“So these things happen from time to time.”

Early last week, the Halifax Stanfield International Airport received news that all direct cargo flights to China would be grounded.

“There are still cargo planes going out from Halifax to other destinations in Asia,” said Leah Batstone, spokesperson for the airport.

“We’re working really closely with our other air cargo carriers and freight forwarding partners as we monitor the situation as it unfolds.”

A hesitation to travel

There are no passenger flights travelling from the Halifax airport to China either.

Currently, the federal government’s travel advisory for China says people should avoid all non-essential travel.

“The risk to Canadians is low, and the risk to Canadians travelling in general is low,” said Batstone.

Still, travel agencies in Halifax are fielding some concerns about coronavirus from travellers.

Sandi Cooper, a travel agent with Maritime Travel, said there have been “slight effects” on the agency’s business.

“There have been people concerned about it. We haven’t seen that many cancellations. We just actually had one this morning for Cuba, although coronavirus isn’t anywhere near Cuba,” she said.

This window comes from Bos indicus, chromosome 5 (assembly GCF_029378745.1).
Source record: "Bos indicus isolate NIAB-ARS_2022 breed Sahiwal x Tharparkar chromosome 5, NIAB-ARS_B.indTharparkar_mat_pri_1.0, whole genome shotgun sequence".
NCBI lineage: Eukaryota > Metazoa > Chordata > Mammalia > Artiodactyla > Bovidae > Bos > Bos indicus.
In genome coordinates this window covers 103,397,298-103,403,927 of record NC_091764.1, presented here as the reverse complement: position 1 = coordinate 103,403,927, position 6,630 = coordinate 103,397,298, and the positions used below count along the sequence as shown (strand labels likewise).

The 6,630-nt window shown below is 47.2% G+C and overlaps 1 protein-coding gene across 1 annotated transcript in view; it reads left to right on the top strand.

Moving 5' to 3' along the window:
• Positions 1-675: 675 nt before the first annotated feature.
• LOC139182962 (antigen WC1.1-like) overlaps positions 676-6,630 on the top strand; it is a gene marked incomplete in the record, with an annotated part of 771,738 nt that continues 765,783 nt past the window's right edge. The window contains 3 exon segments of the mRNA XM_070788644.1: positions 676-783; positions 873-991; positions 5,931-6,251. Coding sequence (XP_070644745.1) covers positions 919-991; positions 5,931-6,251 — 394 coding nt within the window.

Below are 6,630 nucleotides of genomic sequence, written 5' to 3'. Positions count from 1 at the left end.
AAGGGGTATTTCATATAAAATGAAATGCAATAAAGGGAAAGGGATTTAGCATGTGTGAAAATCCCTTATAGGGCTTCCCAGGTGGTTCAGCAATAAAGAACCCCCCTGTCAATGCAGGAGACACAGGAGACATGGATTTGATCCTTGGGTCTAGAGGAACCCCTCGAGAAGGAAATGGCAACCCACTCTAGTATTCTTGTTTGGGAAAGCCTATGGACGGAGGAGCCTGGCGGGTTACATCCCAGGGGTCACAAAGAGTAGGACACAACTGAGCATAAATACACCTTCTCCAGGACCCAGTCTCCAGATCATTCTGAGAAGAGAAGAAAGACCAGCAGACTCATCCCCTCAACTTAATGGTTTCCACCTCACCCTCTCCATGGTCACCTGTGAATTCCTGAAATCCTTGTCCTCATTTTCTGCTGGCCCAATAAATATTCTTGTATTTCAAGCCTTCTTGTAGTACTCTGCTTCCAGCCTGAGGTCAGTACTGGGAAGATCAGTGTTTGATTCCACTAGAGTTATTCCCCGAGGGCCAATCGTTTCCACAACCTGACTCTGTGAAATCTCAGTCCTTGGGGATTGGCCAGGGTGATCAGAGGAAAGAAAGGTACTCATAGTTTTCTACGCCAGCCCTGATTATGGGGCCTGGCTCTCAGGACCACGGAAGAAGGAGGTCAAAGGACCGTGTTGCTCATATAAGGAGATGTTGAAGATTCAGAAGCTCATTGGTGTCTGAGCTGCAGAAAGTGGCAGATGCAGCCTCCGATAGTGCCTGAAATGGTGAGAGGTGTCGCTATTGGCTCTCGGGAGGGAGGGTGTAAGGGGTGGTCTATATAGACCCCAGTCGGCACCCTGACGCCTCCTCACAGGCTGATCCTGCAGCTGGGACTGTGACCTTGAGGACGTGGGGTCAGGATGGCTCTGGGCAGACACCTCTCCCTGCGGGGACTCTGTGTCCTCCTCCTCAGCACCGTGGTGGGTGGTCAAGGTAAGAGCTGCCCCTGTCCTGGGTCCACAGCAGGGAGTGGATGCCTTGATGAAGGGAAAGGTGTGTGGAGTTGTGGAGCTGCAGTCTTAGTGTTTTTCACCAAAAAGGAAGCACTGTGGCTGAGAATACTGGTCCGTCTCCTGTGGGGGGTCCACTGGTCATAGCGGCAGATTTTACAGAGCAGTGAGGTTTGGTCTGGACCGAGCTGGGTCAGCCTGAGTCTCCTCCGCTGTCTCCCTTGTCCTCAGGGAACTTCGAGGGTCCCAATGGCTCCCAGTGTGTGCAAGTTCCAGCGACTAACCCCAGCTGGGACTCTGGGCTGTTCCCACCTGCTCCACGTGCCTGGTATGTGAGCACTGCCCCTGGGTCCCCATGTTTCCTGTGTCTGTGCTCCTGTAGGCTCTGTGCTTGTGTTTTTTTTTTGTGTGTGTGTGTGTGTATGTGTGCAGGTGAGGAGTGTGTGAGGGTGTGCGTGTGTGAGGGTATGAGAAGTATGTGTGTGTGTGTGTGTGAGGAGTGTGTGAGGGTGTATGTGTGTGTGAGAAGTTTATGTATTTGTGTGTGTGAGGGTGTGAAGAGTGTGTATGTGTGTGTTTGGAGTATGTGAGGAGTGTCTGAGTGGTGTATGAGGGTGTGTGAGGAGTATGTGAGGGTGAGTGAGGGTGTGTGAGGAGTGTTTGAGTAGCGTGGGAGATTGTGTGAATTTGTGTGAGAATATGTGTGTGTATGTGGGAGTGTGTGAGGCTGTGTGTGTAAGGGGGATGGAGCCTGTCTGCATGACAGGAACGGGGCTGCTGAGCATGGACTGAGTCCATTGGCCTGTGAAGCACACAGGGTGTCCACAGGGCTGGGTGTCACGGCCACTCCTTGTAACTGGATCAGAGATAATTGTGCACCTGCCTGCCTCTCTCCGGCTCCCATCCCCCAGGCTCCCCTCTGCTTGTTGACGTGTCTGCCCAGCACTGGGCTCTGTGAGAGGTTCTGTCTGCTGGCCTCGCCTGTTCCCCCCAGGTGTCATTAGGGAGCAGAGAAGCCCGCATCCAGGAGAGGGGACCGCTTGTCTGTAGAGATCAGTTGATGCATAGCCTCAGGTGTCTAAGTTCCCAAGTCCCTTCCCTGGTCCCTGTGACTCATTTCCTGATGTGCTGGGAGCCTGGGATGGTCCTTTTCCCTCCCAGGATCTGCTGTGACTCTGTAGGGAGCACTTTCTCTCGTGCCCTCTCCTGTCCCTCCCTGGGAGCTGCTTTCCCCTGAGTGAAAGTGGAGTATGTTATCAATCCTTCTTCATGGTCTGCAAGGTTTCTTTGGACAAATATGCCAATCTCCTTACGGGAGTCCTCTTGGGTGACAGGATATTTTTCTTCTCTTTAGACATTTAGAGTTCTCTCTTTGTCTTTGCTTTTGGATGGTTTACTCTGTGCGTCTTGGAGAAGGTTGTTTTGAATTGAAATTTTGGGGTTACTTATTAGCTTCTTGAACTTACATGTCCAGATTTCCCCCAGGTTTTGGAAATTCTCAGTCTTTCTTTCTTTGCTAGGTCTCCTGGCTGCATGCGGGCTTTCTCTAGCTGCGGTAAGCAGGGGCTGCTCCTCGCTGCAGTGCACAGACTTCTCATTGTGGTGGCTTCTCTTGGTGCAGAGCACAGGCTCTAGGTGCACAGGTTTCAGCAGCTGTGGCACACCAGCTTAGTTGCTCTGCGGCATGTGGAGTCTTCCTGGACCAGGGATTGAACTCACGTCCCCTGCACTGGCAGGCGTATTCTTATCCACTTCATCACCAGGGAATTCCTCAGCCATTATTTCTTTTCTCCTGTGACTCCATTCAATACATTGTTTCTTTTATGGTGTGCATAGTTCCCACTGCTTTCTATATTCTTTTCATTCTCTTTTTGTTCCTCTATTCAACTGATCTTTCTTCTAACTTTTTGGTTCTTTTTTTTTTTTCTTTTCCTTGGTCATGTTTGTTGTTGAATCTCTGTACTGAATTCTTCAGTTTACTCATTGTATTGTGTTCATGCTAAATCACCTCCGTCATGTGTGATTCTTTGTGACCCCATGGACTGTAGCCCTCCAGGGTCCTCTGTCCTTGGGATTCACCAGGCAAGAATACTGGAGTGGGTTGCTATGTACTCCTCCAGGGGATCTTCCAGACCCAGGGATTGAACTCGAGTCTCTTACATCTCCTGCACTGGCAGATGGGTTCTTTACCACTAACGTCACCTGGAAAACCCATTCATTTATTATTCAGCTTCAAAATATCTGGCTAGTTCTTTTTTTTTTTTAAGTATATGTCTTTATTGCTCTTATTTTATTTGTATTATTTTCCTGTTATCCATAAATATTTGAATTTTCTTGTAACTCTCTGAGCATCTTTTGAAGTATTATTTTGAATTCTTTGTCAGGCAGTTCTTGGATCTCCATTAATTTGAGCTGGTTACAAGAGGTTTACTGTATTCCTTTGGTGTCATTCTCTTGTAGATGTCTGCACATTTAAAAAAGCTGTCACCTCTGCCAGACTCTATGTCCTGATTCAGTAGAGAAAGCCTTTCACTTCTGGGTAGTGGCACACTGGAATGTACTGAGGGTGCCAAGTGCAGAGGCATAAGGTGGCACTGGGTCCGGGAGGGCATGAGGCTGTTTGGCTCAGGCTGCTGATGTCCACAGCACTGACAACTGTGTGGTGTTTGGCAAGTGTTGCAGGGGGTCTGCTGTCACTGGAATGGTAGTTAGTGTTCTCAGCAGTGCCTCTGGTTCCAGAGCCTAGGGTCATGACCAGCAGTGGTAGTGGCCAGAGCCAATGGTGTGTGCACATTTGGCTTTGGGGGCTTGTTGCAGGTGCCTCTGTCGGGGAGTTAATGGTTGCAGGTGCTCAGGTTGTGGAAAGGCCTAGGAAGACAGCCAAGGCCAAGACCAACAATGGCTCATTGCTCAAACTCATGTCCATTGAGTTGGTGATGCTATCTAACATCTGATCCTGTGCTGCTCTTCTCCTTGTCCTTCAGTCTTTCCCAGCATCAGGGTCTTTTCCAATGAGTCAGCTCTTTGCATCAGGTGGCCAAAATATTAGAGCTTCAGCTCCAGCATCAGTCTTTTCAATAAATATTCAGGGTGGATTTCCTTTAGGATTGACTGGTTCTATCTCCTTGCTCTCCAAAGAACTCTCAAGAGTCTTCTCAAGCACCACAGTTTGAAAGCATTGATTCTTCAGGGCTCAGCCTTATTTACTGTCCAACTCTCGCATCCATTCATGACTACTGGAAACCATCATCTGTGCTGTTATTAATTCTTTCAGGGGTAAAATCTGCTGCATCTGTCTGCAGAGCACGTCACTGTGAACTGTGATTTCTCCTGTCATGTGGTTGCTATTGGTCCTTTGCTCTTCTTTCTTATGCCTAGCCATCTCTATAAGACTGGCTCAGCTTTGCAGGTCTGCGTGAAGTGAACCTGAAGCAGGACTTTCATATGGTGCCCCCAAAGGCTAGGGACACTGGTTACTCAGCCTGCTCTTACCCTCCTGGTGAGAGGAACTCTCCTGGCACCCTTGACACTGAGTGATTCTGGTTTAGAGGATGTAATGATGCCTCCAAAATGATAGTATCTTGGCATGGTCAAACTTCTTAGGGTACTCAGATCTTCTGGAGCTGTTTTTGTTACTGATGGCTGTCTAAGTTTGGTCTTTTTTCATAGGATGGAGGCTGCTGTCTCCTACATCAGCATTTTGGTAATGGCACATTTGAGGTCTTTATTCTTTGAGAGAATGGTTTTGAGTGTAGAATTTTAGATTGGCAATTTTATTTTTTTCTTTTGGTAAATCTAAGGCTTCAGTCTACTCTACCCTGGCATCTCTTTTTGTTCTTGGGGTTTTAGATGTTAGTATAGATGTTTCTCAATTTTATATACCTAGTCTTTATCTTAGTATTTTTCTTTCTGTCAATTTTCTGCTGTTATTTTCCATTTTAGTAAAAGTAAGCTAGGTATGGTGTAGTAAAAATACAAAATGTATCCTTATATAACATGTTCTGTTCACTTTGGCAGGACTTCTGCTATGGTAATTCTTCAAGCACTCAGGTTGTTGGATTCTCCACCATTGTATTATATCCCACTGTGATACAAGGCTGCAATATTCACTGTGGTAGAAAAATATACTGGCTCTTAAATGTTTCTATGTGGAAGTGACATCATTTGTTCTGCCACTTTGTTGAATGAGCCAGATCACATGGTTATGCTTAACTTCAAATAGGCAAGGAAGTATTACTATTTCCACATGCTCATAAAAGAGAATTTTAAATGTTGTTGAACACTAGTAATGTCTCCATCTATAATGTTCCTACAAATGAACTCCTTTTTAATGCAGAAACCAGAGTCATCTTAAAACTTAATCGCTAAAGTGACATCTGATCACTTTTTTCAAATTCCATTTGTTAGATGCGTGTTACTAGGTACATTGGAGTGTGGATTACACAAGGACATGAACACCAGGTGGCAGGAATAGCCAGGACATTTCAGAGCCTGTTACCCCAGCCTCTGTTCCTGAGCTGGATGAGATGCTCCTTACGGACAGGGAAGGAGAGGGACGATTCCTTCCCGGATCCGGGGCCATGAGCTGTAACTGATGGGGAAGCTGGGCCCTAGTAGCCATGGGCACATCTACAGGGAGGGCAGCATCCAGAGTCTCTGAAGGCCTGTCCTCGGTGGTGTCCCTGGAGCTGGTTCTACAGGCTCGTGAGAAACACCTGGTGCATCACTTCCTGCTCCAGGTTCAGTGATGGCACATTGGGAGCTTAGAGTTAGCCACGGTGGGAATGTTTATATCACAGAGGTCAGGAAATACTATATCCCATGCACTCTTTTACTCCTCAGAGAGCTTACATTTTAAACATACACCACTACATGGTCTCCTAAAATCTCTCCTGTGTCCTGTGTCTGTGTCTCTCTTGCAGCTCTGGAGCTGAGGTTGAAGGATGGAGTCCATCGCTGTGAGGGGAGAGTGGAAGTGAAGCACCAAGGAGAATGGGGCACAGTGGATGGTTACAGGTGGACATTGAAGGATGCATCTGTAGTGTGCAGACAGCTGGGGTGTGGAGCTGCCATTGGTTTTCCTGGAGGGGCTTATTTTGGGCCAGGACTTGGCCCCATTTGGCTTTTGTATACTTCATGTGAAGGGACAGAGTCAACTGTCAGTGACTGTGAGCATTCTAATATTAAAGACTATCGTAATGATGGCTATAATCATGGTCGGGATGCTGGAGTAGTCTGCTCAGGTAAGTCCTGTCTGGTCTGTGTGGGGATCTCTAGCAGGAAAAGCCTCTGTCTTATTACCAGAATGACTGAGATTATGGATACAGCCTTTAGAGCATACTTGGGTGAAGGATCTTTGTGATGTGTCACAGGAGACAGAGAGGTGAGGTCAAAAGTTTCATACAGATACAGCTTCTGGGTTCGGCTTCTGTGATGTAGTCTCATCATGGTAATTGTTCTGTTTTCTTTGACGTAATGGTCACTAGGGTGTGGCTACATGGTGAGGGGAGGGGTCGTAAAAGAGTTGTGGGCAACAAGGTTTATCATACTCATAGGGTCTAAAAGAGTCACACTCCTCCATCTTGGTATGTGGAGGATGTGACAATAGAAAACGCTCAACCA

“People are kind of taking a step back and waiting to see what’s happening, to see if it’s going to become more of an epidemic all over the world.”

Despite some customers’ hesitations, Maritime Travel hasn’t had too many cancellations yet.   Ellen Riopelle

Mary Fotis, who works for United Travels, said at this time of year, they’d typically receive calls from people planning summer trips to China. But in the face of the outbreak, she said nobody’s making those kinds of inquiries.

Faith Sproule, a travel agent for Niche Travel Group, said while they haven’t been affected by the coronavirus outbreak yet, this could change if the virus spreads further.

“This is an ever-changing industry,” said Sproule.

“If all of a sudden there are outbreaks not being contained in certain countries, people will avoid travel there.”

Online ESL teachers have ‘personal window’ of epidemic